In Search of Prosperity

For first generation Quebecers, failure was not an option…

Immigration is often analyzed in terms of economic performance. There are people who assert that Quebec needs immigrants to continue to grow, while others regard immigrants as a burden on Quebec’s social system. Yet, many immigrants and their families come to Quebec in pursuit of prosperity. My family is one among countless others who did just that.

Like so many Montrealers of my generation, I grew up in an immigrant household, in an immigrant neighbourhood nurturing an immigrant mentality. The vision was unequivocal from the outset. My father had crossed the Atlantic in the early 1950s with one clear objective: leave behind a war-torn Europe to start a new life in the new world, and to prosper. The pursuit of prosperity was the reason both my parents immigrated.

Growing up first-generation Italo-Québécois was, therefore, a test of our ability to deliver on the promise of prosperity. Failure, for my cohort of immigrant families, was never an option.

During the boom days of immigration, many an immigrant Italian family operated very much like a cooperative. Every year, in the early ‘60s, my family – among the first to immigrate in its circle of extended relatives – received new recruits. These were predominantly aunts and uncles arriving from Italy seeking prosperity. The stories about “America” that were told back home in southern Italian hamlets conjured visions of a prosperous new land, one where wealth abounded and roads were paved in gold.

Arriving in Montreal in the late ‘50s or early ‘60s quickly dispelled the myth of opulence for the hundreds of thousands of newcomers. They readily discovered the roads were not paved in gold. In fact, many were not paved at all.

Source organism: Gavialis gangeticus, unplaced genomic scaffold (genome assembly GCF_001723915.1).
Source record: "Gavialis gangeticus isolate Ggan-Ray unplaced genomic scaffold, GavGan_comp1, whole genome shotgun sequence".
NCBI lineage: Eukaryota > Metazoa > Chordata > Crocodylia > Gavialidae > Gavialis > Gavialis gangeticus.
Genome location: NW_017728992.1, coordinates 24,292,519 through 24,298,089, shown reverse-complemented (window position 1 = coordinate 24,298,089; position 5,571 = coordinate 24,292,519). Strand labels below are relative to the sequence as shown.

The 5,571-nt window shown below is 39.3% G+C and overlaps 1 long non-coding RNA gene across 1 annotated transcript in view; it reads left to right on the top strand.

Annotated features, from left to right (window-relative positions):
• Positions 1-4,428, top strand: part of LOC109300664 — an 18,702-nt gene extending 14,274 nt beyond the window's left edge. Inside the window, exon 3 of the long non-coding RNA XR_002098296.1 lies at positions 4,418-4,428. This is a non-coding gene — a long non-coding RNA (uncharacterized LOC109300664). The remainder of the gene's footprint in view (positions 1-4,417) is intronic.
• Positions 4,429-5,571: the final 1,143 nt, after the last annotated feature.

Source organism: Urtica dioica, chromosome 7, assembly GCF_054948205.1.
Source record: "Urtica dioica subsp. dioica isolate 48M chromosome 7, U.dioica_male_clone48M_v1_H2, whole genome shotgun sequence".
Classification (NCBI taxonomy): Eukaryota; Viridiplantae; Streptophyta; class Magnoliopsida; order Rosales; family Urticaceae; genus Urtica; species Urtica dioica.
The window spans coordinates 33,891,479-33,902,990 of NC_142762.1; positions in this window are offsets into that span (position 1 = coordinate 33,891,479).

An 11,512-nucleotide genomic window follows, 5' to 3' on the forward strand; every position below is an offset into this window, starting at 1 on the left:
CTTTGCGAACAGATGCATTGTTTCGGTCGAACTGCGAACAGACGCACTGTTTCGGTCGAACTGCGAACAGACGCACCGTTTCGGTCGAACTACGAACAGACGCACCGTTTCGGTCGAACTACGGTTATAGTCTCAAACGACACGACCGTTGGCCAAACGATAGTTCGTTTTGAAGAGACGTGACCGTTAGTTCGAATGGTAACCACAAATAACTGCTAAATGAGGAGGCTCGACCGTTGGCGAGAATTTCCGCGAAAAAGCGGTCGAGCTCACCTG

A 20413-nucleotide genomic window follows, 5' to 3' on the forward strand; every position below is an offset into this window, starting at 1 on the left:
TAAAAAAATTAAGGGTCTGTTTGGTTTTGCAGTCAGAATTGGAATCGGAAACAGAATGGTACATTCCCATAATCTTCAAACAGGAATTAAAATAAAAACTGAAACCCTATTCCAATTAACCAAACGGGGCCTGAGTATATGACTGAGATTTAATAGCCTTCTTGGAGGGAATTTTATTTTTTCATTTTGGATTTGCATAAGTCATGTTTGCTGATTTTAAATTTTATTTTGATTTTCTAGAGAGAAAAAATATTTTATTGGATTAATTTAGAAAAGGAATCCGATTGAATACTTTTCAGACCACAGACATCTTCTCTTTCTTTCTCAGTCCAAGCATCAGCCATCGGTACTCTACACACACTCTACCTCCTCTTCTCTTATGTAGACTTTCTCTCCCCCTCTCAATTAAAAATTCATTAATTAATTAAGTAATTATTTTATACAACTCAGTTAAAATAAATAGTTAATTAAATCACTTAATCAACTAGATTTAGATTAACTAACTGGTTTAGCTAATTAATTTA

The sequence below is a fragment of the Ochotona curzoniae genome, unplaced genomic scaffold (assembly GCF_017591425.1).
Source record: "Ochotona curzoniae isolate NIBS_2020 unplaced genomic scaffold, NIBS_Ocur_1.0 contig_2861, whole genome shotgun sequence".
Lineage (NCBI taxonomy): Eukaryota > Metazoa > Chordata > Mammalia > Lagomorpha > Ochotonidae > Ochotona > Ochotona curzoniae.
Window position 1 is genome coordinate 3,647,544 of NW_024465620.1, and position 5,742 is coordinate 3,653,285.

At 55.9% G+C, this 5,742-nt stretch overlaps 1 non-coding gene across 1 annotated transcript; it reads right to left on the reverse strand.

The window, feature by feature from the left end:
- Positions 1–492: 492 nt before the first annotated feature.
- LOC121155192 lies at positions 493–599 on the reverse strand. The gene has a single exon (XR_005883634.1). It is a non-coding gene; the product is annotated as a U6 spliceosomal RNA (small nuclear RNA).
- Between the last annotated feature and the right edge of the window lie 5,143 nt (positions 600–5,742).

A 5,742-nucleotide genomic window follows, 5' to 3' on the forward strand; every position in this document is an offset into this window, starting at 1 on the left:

Still, making the trip from the Port of Naples or the Port of Genoa to Montreal was the first step towards prosperity. Once here, the new immigrants very quickly took on their roles. The elderly looked after the children while the men and women went to work, sometimes in two or three jobs. Work was seen as the key to prosperity.

Frequently, those who could not find a job would create one for themselves and their extended families. Hardworking, resilient, determined and ingenious, many Italian immigrants began small mom-and-pop operations. Many of these small businesses flourished. Some, like the Saputo Group or Les Construction Sept Frères, became giants in their industry.

While the parents toiled at various jobs, the children were taught the value of work, what I like to call “work ethics”. These included the principles of a job well-done, standards of excellence, ideals of accomplishments and a promise that if you let this value system govern your work or your studies, you too will be prosperous.

The pursuit of prosperity has incited entire generations to immigrate. This same quest thrust first generation Italo-Quebecers out of poor immigrant neighbourhoods. Prosperity has been and remains a positive force of integration for many new Quebecers.

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